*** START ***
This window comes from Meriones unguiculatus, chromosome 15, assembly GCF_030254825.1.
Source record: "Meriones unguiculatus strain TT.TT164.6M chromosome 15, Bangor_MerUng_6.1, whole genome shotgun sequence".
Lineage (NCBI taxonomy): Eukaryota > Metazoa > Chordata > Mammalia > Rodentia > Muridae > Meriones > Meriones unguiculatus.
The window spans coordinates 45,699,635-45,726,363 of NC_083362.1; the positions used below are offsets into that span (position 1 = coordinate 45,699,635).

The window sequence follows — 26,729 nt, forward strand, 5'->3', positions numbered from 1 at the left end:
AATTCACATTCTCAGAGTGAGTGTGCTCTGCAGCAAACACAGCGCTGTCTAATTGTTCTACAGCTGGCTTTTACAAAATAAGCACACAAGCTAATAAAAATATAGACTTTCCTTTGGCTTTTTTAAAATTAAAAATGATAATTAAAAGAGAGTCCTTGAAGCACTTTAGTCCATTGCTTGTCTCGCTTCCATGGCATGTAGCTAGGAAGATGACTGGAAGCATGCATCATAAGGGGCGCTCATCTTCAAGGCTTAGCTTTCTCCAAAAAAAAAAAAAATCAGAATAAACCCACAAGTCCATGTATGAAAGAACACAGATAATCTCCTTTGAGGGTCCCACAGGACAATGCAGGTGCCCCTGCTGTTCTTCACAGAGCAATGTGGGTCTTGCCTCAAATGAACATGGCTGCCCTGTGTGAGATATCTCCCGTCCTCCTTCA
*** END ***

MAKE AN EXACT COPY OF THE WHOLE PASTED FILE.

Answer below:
This window comes from Meriones unguiculatus, chromosome 15, assembly GCF_030254825.1.
Source record: "Meriones unguiculatus strain TT.TT164.6M chromosome 15, Bangor_MerUng_6.1, whole genome shotgun sequence".
Lineage (NCBI taxonomy): Eukaryota > Metazoa > Chordata > Mammalia > Rodentia > Muridae > Meriones > Meriones unguiculatus.
The window spans coordinates 45,699,635-45,726,363 of NC_083362.1; the positions used below are offsets into that span (position 1 = coordinate 45,699,635).

The window sequence follows — 26,729 nt, forward strand, 5'->3', positions numbered from 1 at the left end:
AATTCACATTCTCAGAGTGAGTGTGCTCTGCAGCAAACACAGCGCTGTCTAATTGTTCTACAGCTGGCTTTTACAAAATAAGCACACAAGCTAATAAAAATATAGACTTTCCTTTGGCTTTTTTAAAATTAAAAATGATAATTAAAAGAGAGTCCTTGAAGCACTTTAGTCCATTGCTTGTCTCGCTTCCATGGCATGTAGCTAGGAAGATGACTGGAAGCATGCATCATAAGGGGCGCTCATCTTCAAGGCTTAGCTTTCTCCAAAAAAAAAAAAAATCAGAATAAACCCACAAGTCCATGTATGAAAGAACACAGATAATCTCCTTTGAGGGTCCCACAGGACAATGCAGGTGCCCCTGCTGTTCTTCACAGAGCAATGTGGGTCTTGCCTCAAATGAACATGGCTGCCCTGTGTGAGATATCTCCCGTCCTCCTTCA